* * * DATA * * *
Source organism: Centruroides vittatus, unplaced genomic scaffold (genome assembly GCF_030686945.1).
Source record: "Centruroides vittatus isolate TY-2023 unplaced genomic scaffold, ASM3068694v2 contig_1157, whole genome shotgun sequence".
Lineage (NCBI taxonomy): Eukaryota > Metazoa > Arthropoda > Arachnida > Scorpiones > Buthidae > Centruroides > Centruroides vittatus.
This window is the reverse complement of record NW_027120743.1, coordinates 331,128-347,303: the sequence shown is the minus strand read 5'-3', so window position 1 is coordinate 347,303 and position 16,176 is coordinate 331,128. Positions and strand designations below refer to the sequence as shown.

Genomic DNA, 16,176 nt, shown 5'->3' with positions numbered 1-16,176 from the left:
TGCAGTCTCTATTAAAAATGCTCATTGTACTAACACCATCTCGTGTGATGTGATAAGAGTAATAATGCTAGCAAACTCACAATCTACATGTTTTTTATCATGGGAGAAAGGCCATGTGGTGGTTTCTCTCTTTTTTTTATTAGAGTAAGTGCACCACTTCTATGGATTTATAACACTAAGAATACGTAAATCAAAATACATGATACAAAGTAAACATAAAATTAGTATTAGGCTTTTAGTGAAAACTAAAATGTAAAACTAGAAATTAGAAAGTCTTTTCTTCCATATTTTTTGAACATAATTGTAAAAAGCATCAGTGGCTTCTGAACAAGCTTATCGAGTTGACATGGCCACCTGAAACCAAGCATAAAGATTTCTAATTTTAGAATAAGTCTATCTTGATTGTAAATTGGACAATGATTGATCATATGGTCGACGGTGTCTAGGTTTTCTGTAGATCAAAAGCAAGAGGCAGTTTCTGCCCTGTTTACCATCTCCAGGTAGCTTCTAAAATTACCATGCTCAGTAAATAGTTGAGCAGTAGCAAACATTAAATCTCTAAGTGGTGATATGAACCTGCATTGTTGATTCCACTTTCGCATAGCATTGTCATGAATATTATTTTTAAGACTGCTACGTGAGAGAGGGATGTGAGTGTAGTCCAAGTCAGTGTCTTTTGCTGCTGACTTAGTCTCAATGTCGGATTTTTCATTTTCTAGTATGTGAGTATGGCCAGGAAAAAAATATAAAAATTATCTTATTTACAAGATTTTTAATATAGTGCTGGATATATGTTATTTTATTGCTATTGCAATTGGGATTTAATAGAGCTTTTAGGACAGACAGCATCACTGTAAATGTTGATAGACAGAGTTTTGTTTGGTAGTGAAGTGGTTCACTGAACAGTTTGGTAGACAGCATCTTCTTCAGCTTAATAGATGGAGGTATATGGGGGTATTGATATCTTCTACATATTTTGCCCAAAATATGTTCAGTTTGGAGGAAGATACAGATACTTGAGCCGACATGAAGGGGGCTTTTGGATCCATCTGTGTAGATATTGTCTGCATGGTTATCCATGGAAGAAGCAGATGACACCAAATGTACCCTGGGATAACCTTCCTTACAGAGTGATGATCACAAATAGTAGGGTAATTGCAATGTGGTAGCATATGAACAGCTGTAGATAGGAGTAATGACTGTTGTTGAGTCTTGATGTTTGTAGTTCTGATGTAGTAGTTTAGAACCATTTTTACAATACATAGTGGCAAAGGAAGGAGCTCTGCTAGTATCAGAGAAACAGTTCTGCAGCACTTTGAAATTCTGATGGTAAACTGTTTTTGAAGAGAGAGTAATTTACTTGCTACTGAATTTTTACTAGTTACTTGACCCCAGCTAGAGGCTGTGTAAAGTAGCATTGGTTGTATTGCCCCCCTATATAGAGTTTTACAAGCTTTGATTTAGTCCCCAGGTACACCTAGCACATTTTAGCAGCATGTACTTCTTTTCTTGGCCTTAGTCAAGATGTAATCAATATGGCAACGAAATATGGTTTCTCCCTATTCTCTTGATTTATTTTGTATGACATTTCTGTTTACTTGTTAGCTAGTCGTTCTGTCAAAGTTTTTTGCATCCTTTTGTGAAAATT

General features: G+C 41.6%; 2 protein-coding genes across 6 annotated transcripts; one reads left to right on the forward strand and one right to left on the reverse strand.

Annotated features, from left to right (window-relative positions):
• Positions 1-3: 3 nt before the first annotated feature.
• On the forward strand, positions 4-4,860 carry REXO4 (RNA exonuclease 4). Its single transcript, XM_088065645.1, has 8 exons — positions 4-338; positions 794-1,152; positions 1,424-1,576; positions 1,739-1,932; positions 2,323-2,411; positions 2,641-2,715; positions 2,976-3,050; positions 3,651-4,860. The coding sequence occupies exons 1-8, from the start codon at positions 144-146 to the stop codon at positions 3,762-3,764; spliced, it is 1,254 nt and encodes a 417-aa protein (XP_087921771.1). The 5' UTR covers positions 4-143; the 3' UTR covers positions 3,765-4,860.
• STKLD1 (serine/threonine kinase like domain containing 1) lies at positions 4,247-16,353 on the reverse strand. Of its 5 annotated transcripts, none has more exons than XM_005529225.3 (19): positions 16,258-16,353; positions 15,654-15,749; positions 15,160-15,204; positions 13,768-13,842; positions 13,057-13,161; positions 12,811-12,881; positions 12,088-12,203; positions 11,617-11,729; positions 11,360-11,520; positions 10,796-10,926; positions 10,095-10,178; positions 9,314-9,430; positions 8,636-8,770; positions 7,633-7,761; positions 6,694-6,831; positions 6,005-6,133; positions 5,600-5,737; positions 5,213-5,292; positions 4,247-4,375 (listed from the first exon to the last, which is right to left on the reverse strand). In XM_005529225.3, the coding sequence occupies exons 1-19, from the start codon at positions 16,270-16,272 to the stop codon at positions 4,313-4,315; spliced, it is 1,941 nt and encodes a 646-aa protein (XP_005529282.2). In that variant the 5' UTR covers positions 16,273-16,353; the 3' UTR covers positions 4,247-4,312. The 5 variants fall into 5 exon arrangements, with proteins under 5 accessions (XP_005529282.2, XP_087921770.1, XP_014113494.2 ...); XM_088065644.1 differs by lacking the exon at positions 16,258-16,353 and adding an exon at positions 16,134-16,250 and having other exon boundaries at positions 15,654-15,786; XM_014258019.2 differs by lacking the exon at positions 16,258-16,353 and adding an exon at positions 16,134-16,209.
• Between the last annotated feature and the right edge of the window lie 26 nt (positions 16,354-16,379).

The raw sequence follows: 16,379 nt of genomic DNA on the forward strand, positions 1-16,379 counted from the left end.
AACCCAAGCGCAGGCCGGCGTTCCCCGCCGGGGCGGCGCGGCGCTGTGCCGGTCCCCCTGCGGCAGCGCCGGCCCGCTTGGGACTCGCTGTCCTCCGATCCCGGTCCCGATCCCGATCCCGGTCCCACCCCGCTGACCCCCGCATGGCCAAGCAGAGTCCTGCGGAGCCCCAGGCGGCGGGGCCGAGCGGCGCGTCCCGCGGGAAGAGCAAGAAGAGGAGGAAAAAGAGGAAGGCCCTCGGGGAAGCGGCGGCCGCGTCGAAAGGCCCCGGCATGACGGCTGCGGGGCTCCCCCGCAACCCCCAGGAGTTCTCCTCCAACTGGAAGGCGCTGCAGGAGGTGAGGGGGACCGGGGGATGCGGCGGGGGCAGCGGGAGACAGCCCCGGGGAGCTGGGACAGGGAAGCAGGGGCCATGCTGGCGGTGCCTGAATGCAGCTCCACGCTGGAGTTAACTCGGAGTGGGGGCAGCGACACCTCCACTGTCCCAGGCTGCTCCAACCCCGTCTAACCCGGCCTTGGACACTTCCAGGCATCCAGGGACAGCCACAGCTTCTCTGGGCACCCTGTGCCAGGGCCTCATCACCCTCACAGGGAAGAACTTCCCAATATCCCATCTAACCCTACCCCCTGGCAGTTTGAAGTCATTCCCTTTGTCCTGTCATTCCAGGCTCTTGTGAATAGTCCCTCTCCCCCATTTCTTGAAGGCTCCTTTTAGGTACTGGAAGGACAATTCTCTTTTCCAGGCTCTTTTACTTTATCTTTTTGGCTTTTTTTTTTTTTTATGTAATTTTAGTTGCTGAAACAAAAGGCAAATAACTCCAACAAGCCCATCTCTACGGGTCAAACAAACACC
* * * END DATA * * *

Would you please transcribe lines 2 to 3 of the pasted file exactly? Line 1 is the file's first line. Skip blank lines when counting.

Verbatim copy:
Source record: "Centruroides vittatus isolate TY-2023 unplaced genomic scaffold, ASM3068694v2 contig_1157, whole genome shotgun sequence".
Lineage (NCBI taxonomy): Eukaryota > Metazoa > Arthropoda > Arachnida > Scorpiones > Buthidae > Centruroides > Centruroides vittatus.